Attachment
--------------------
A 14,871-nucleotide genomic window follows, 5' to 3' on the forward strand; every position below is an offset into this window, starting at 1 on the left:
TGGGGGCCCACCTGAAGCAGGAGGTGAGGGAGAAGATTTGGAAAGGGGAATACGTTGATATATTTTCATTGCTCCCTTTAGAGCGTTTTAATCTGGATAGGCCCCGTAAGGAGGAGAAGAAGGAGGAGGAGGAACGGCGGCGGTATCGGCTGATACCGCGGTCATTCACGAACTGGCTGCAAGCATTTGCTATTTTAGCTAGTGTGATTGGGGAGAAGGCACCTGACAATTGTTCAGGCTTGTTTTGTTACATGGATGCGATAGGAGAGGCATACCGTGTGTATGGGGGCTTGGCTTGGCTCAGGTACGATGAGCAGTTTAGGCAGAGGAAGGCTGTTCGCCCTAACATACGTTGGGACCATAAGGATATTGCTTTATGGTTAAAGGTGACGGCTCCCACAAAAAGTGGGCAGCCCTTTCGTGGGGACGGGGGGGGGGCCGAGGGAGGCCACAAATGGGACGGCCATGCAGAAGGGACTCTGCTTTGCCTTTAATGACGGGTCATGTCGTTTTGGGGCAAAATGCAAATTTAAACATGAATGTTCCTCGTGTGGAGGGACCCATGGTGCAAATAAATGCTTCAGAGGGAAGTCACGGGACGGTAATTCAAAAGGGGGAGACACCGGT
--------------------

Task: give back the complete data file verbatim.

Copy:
A 14,871-nucleotide genomic window follows, 5' to 3' on the forward strand; every position below is an offset into this window, starting at 1 on the left:
TGGGGGCCCACCTGAAGCAGGAGGTGAGGGAGAAGATTTGGAAAGGGGAATACGTTGATATATTTTCATTGCTCCCTTTAGAGCGTTTTAATCTGGATAGGCCCCGTAAGGAGGAGAAGAAGGAGGAGGAGGAACGGCGGCGGTATCGGCTGATACCGCGGTCATTCACGAACTGGCTGCAAGCATTTGCTATTTTAGCTAGTGTGATTGGGGAGAAGGCACCTGACAATTGTTCAGGCTTGTTTTGTTACATGGATGCGATAGGAGAGGCATACCGTGTGTATGGGGGCTTGGCTTGGCTCAGGTACGATGAGCAGTTTAGGCAGAGGAAGGCTGTTCGCCCTAACATACGTTGGGACCATAAGGATATTGCTTTATGGTTAAAGGTGACGGCTCCCACAAAAAGTGGGCAGCCCTTTCGTGGGGACGGGGGGGGGGCCGAGGGAGGCCACAAATGGGACGGCCATGCAGAAGGGACTCTGCTTTGCCTTTAATGACGGGTCATGTCGTTTTGGGGCAAAATGCAAATTTAAACATGAATGTTCCTCGTGTGGAGGGACCCATGGTGCAAATAAATGCTTCAGAGGGAAGTCACGGGACGGTAATTCAAAAGGGGGAGACACCGGT